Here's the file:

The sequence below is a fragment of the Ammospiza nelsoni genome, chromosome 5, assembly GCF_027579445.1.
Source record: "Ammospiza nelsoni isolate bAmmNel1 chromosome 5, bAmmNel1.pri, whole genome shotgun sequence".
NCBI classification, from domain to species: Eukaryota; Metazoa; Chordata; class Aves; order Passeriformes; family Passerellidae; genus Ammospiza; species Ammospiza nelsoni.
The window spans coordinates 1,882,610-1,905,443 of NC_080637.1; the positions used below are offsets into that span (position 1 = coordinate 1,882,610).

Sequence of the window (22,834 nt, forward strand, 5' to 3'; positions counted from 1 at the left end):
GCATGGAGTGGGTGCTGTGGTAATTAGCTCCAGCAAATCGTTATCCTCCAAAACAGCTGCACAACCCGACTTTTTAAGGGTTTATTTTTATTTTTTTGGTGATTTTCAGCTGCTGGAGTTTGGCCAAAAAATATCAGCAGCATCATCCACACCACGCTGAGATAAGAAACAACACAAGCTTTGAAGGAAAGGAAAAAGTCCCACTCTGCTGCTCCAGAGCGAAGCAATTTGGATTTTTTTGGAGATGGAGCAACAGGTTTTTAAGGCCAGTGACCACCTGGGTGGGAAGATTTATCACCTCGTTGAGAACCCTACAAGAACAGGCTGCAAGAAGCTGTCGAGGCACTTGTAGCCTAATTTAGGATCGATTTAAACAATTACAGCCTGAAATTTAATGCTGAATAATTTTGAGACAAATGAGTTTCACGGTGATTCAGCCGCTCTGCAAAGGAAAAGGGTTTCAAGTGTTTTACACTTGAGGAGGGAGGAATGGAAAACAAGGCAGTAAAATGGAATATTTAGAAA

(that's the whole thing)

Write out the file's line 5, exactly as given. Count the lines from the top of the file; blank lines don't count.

Sequence of the window (22,834 nt, forward strand, 5' to 3'; positions counted from 1 at the left end):